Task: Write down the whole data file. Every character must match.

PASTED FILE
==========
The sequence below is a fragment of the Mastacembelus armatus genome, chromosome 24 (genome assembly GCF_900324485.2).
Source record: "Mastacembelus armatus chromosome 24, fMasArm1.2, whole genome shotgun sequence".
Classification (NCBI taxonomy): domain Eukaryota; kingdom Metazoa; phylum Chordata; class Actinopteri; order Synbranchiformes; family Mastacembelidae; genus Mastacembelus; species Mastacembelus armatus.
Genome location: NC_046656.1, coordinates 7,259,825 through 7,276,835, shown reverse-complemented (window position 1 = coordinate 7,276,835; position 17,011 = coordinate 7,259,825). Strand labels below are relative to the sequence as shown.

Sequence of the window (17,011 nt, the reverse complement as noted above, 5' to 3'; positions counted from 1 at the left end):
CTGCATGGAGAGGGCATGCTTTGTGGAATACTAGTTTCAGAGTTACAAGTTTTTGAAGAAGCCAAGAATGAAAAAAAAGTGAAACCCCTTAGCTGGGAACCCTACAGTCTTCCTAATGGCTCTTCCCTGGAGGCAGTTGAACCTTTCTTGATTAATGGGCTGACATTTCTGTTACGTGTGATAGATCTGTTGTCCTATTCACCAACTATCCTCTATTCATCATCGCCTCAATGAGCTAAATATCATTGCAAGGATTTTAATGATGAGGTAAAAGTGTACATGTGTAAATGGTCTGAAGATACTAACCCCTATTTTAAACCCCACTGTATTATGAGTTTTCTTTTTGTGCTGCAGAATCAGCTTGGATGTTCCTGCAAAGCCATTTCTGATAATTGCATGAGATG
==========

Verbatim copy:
The sequence below is a fragment of the Mastacembelus armatus genome, chromosome 24 (genome assembly GCF_900324485.2).
Source record: "Mastacembelus armatus chromosome 24, fMasArm1.2, whole genome shotgun sequence".
Classification (NCBI taxonomy): domain Eukaryota; kingdom Metazoa; phylum Chordata; class Actinopteri; order Synbranchiformes; family Mastacembelidae; genus Mastacembelus; species Mastacembelus armatus.
Genome location: NC_046656.1, coordinates 7,259,825 through 7,276,835, shown reverse-complemented (window position 1 = coordinate 7,276,835; position 17,011 = coordinate 7,259,825). Strand labels below are relative to the sequence as shown.

Sequence of the window (17,011 nt, the reverse complement as noted above, 5' to 3'; positions counted from 1 at the left end):
CTGCATGGAGAGGGCATGCTTTGTGGAATACTAGTTTCAGAGTTACAAGTTTTTGAAGAAGCCAAGAATGAAAAAAAAGTGAAACCCCTTAGCTGGGAACCCTACAGTCTTCCTAATGGCTCTTCCCTGGAGGCAGTTGAACCTTTCTTGATTAATGGGCTGACATTTCTGTTACGTGTGATAGATCTGTTGTCCTATTCACCAACTATCCTCTATTCATCATCGCCTCAATGAGCTAAATATCATTGCAAGGATTTTAATGATGAGGTAAAAGTGTACATGTGTAAATGGTCTGAAGATACTAACCCCTATTTTAAACCCCACTGTATTATGAGTTTTCTTTTTGTGCTGCAGAATCAGCTTGGATGTTCCTGCAAAGCCATTTCTGATAATTGCATGAGATG